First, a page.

When you're making a pitch to a customer with a limited attention span, it's best not to do anything that is going to distract them from the point you are trying to make. Sprinkling italicsunderlining and bold text throughout your narrative may seem appealing as a way to garner attention, but can actually end up breaking the flow of narrative.

If you want a piece of text to stand out, try using headlines, bullet points, or breakout boxes instead.

Is your bid pricing methodology leaving money on the table?

Join pricing consultant Greg Eyres and I for a free 30-minute webinar on Thursday 13 June 1.00pm (AEST) and find out how to use Evidence-Based Bid Pricing as a powerful strategic weapon to build more successful bids. Customers will spend if they get value in return. However, according to bid pricing specialist Greg Eyres of Inforvalue, most organisations have a bid pricing model that doesn’t consider value at all. “Your bid price speaks volumes about your company but the task of pricing is usually approached with a great deal of nervousness,” Eyres says.

Are you nervous about bid pricing? If you aren’t, maybe you should be. There’s a very good chance that your pricing methodology is losing you bids and is also leaving money on the table that could have been yours, had you advocated for it. Some of the telltale signs that your bid pricing model needs an overhaul:

  • You’re making a "guesstimate" of all your costs, adding on a margin and hoping for the best.  
  • You tend to leave pricing to the day before the deadline.
  • You’re always revising and whittling away at your price as a result of late information.
  • Your sales and finance teams constantly lock horns, with one advocating for what the customer will pay and the other insisting on cost recovery.

“Customers will pay when they perceive they get more benefit than they pay for - in other words, where the value justifies the price,” says Eyres. "A tendering environment, by its very nature, gives you the opportunity to get to these value drivers. During the tendering period, you have the ability to communicate regularly with the customer and to get a detailed understanding of their business model.  Through this, you can determine how you can affect the customer's ability to create value for its own customers and/or reduce its own costs. This not only gives you evidence to develop your pricing strategy, it also enhances the relationship you have with the customer.”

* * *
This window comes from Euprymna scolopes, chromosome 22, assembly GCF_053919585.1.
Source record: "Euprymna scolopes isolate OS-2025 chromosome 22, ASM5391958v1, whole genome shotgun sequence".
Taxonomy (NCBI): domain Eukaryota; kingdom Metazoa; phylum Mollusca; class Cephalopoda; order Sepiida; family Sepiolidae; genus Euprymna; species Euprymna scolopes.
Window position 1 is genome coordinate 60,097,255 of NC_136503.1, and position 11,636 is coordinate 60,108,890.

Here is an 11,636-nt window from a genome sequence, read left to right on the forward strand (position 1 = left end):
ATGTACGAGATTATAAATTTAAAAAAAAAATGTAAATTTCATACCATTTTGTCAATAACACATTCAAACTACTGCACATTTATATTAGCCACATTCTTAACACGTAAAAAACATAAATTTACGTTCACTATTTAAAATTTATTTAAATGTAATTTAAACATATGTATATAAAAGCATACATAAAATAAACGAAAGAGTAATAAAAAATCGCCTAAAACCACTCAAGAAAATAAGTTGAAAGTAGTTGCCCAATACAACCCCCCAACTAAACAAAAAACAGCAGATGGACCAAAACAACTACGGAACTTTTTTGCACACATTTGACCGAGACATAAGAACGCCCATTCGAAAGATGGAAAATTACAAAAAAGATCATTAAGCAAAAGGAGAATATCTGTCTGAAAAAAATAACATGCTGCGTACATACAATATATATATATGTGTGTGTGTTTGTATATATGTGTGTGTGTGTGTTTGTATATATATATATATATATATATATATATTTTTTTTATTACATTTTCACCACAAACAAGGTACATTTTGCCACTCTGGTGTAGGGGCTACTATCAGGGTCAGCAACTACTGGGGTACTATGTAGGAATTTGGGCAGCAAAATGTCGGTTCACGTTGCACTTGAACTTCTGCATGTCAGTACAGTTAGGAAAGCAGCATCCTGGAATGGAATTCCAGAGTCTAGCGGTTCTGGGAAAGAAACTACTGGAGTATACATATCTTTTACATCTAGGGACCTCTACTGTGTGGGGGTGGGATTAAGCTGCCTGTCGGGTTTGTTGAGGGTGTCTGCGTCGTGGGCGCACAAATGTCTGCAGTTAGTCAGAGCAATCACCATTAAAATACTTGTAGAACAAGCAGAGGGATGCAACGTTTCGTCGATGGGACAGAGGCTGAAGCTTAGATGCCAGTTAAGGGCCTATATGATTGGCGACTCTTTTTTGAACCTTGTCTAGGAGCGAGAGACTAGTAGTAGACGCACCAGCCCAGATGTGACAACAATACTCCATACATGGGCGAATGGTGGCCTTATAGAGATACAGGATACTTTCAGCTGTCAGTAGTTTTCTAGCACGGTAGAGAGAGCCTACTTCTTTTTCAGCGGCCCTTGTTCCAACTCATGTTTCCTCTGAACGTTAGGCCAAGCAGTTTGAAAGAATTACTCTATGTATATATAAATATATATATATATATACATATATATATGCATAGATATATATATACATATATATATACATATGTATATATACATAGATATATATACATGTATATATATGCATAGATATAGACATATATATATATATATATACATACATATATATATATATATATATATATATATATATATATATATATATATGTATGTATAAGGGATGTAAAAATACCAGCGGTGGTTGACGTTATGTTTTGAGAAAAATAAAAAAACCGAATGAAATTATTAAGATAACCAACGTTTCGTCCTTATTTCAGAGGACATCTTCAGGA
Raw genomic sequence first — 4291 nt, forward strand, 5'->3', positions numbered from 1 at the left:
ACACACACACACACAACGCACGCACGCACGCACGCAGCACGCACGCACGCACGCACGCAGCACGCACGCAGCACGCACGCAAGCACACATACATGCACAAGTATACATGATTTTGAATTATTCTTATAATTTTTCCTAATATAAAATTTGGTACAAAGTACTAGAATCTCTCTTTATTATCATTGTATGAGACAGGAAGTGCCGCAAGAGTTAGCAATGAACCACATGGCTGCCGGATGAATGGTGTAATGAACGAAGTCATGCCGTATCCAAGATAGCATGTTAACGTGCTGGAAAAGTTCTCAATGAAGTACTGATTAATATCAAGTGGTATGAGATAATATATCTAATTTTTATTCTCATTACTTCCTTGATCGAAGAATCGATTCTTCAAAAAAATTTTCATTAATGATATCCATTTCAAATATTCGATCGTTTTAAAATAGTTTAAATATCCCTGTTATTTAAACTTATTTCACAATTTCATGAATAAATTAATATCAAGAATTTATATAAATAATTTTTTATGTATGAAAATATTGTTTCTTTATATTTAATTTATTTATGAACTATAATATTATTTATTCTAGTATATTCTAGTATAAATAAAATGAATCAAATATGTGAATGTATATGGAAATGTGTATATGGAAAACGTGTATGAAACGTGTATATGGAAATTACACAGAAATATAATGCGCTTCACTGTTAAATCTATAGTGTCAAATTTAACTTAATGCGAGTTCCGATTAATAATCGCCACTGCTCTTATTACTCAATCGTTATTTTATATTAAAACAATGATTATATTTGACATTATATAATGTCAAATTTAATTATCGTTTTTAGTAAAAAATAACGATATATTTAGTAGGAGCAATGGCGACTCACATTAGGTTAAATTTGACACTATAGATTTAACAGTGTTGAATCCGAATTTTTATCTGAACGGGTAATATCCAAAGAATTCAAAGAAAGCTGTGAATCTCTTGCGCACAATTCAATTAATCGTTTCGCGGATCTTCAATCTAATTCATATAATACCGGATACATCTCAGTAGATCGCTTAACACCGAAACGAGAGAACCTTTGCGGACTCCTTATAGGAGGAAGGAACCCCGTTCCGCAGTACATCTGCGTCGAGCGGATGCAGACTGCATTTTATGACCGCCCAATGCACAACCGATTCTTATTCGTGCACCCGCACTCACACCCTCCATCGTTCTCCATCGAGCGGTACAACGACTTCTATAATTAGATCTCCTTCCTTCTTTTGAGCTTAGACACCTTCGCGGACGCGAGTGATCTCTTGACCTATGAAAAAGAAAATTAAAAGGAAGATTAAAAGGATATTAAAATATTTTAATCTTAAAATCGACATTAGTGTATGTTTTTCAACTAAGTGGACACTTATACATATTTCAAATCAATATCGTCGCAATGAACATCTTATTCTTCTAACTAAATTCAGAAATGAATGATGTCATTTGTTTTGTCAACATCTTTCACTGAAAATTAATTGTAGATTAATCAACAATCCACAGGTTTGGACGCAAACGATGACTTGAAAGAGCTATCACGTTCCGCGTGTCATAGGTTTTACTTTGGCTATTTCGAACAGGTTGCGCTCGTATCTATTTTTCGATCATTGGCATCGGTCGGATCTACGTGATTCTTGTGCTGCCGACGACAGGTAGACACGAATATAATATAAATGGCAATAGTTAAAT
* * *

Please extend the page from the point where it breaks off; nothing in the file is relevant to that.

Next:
Greg and I are delivering a free webinar on Thursday June 13 where we will discuss how to use Evidence-Based Bid Pricing as a powerful strategic weapon to build more successful bids.

If you missed the webinar, contact Greg Eyres to find out more about Evidence-Based Bid Pricing.

Proposal writing tip: beware the cut-and-paste answer

As useful as proposal content libraries are for knowledge management, cutting and pasting from them can be problematic. For example, if your library content has been built to answer a standard question that has been asked in a certain way - like "describe your quality process" - it will go only part-way to addressing a more specific question that asks you to "describe how your quality process will achieve zero defects and manage risks in achieving budget and schedule".

That's where your specialist knowledge is needed to turn the description (of the quality process) into persuasion (how this will deliver something that's meaningful to the project and the customer).

Does the proposal you submitted last week sound like the one you pitched six months ago?

Join me for a free 30-minute webinar on Thursday 2 May 1.00pm AEST to find out to how build a great proposal library by harnessing the knowledge - and building the skills - of your subject matter experts. Pretty much every organisation has a ‘library’ of past proposals that they draw from when writing new ones. In theory, content libraries should help you answer the questions that come up - in one form or another - in all RFTs. These are core issues that every prospect wants to know about, including your past experience in similar contracts; customer references; capacity and resources; approaches to quality; approaches to Health, Safety and Environment; innovation; and risk management.

Proposal content libraries are important for knowledge management and to make the production process faster. However, the way that they are built and used tends to hinder – rather than help – the proposal effort.

Firstly, just the fact that the library exists tends to make people lazy. I see far too much cutting and pasting and not nearly enough thinking about what the RFT is asking and what the proposal really needs to say.

Secondly - let's face it - writing proposals isn't most people's favourite job to begin with, coming as it does on top of a mountain of other work. Because of this, I've seen many organisations employ writers to produce content for proposal libraries. But this is a bit like asking the cabin crew to fly the plane.

Good proposal content comes from experts who know what they are talking about. Passing the content development task off to ‘writers’ means that material is often superficial, because experts are busy and it’s difficult to get their time for interviews and reviews. The process gets drawn out and expensive, and leads to a one-shot outcome that is quickly out of date. Content is written descriptively, rather than persuasively, meaning that it lacks any expression of customer value. All of this leads to lacklustre proposals that lack insight and depth.

Writing persuasively is about taking what you know and putting it into context that the customer will understand, and that convinces them to see things your way. This is a skill that anyone can learn, and the process for doing so is actually very simple. If you missed the webinar, contact me to find out more.